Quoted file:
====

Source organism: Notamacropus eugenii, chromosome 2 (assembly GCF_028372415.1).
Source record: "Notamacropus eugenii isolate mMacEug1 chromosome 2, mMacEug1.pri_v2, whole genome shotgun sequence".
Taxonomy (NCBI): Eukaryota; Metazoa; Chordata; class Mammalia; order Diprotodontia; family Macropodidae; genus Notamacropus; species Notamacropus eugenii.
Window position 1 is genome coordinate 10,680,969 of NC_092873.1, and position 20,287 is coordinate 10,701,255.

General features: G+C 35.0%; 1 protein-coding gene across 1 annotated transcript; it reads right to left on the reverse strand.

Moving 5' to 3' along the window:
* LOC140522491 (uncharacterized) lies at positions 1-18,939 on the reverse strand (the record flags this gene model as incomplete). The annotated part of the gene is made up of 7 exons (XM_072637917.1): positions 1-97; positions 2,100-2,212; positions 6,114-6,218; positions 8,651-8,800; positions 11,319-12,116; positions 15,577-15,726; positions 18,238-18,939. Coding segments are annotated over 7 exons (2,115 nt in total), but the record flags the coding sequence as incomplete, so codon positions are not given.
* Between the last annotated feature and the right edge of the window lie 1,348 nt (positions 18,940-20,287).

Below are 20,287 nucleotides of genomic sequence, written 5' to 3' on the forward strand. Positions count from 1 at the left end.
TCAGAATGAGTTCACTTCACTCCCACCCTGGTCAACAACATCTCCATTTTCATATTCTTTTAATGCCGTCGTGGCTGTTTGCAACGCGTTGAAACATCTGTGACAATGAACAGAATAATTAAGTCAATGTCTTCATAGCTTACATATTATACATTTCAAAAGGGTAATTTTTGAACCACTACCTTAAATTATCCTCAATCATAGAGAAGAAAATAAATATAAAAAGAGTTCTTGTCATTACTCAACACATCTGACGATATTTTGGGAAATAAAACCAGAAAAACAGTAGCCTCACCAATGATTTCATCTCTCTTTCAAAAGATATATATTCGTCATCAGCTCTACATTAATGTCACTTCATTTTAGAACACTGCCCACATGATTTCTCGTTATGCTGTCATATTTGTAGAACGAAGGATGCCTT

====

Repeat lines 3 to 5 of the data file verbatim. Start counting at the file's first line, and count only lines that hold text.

Taxonomy (NCBI): Eukaryota; Metazoa; Chordata; class Mammalia; order Diprotodontia; family Macropodidae; genus Notamacropus; species Notamacropus eugenii.
Window position 1 is genome coordinate 10,680,969 of NC_092873.1, and position 20,287 is coordinate 10,701,255.

General features: G+C 35.0%; 1 protein-coding gene across 1 annotated transcript; it reads right to left on the reverse strand.